2023 Geopolitics Preview: Wartime Sky

A Look Ahead at Key Geopolitical Issues Affecting Energy Markets

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Published January 9, 2022 | 9 min read
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Key Points

  • As the war in Ukraine enters its second year, a key question for market participants is whether Russia’s disruptive power is diminishing or whether it still has the capacity to cause significant pain for Western consumers by curtailing energy supplies. Has Moscow already played all of its strong cards by turning off the gastapsto much of Europe and in turn providing the catalyst for countries like Germany to seek new sources of supply and fast track the buildout of critical LNG infrastructure? Does President Putin have any real economic option but to continue to sell oil at depressed prices in order to maintain the principal funding stream for his war machine? Or, have we merely entered a fleeting period of calm as the Russian president prepares for another brutal winter campaign—with energy as an essential weapon—to test the resolve of the West to continue providing military and financial support for Kyiv?
  • Despite Russian causalities topping 70,000 and a projected 3.4% GDP contraction in 2023, President Putin shows no signs of abandoning his maximalist goals and seeking a negotiated settlement that would be acceptable to Ukraine. At the same time, there are questions about what remaining cards Washington is holding if there is another surge in energy prices due to the war and/or a full China reopening. Having already drawn down over 200 million barrels from the Strategic Petroleum Reserve, it would appear that the White House would fall back on the long standing strategy of seeking additional barrels from Saudi Arabia and the few remaining Gulf producers that hold spare capacity. However, if we have learned anything from this year, the interests of Washington and the OPEC nations are not always aligned and a failure to connect can trigger recriminations.
  • For now, OPEC looks content to stick with the headline 2 mb/d production cut and to stay above the political fray. And yet, if market conditions were to materially deteriorate because of rate hike and recession concerns, OPEC can likely be counted on to seek to put in a price floor. Prince Abdulaziz has repeatedly signaled a willingness to make quick course corrections in order to ensure market stability and safeguard national interests. While he is maintaining a poker face at the moment, the Saudi oil minister is not seemingly out of cards.
  • Finally, the return of Benjamin Netanyahu to power represents a major geopolitical wildcard for the oil market as he has promised to put Iran at the top of Israel’s policy agenda.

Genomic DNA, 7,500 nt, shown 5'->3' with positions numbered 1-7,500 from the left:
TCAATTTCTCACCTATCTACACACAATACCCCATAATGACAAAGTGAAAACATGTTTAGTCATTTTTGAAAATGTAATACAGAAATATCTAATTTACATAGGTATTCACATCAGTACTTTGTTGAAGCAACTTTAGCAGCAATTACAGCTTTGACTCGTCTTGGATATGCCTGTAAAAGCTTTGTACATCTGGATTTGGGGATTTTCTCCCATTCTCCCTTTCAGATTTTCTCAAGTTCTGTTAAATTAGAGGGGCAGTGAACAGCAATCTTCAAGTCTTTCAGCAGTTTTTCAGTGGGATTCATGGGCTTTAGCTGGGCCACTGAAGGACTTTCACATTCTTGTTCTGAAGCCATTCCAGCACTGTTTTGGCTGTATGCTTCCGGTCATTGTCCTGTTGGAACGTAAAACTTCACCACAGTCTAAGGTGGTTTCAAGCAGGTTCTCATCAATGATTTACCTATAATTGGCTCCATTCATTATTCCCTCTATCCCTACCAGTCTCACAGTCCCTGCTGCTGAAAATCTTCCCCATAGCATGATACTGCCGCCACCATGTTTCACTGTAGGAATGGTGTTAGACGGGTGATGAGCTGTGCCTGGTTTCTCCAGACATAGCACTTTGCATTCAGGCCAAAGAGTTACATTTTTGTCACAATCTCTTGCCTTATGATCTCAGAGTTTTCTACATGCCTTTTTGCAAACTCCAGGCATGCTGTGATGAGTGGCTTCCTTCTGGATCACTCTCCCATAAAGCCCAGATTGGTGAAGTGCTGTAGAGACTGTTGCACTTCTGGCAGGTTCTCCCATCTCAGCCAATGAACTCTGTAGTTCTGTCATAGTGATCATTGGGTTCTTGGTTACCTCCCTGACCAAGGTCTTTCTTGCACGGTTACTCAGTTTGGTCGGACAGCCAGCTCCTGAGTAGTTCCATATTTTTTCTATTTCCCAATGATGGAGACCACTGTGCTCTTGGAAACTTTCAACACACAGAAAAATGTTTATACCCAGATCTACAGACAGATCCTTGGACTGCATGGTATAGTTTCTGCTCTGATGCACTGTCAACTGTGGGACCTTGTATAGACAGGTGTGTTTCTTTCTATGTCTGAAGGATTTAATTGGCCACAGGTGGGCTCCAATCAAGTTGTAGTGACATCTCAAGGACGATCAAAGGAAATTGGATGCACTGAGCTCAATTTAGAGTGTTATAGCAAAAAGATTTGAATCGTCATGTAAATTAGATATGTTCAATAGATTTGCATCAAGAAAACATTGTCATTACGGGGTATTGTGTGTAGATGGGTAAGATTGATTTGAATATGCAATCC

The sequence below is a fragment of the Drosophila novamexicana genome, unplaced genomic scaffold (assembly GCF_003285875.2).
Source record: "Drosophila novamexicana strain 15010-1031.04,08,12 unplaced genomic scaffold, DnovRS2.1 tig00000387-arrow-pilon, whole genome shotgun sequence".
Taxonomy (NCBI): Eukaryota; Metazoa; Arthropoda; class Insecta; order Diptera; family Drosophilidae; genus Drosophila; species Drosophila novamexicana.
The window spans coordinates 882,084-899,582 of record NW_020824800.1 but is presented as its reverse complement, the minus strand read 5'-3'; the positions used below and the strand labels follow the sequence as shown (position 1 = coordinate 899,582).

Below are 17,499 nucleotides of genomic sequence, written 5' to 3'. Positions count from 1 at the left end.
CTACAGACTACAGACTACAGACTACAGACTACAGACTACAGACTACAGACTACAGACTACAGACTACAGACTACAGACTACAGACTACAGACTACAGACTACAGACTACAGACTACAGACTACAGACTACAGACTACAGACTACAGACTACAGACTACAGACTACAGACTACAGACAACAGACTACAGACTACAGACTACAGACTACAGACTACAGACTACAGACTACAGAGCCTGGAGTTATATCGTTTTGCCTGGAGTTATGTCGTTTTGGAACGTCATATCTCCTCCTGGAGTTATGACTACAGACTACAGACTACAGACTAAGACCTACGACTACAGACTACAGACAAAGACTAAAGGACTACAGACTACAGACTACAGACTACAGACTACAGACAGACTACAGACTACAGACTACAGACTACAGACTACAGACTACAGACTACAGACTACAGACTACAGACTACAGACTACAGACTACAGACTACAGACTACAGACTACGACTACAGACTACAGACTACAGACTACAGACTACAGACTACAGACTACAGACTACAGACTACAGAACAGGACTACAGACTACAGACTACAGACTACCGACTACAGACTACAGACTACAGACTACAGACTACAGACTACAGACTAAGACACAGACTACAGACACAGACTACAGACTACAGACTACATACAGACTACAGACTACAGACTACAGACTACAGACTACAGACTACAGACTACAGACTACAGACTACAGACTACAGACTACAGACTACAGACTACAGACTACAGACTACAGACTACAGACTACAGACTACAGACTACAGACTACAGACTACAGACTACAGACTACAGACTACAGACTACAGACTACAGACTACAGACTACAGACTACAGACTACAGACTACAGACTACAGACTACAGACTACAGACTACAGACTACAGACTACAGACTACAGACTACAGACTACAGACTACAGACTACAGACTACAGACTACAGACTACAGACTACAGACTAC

Figure 1 - Top 5 Largest Declines of Seaborne Russia Crude Imports. Source: Refinitiv Eikon, RBC Capital Markets

Expiring Date for the Energy Weapon?

To date, the Biden administration has largely achieved its overarching goal of keeping Russian oil largely on the market, while sanctioning other sectors of the economy and the military industrial complex. Senior US security officials contend that the export restrictions on critical components such as chips have been especially effective in degrading Russian military capabilities, with Moscow reportedly resorting to repurposing semiconductors from washing machines. These supply challenges, as well as deepening morale problems, could complicate Russian efforts to launch a spring offensive. Nonetheless, officials in Washington maintain that there are no indications that Putin is backing down from his overall objectives and that he will seek to make winter as punishing as possible for Kyiv and its key Western sponsors. Being the third largest producer of oil and the second largest natural gas producer, energy was always going to be one of Moscow’s biggest leverage points. From the start of the conflict, Western leaders signaled a clear concern about higher energy prices through sanction carve-outs and long lead timelines for the implementation of coercive measures such as the EU ban on seaborne oil imports. Russia has already made good on its threats to disrupt gas supplies, with piped flows to Europe currently down over 85% y/y. As we have noted previously, gas has long been a weapon of choice for the Kremlin given Europe’s high dependence on Russian supplies as well as its more modest revenue-generator role. Certainly, the remaining Russian gas flows through Ukraine would seem to be at elevated risk for curtailment, especially given the ongoing aerial bombardment of Ukraine’s energy infrastructure. With storage levels in Europe remaining relatively robust amid mild weather conditions, the real challenge for the continent on the gas side could come towards the tail end of 2023 with no additional Russian volumes likely forthcoming.

Figure 2 - Russian Pipeline Gas to Europe. Source: Bloomberg, RBC Capital Markets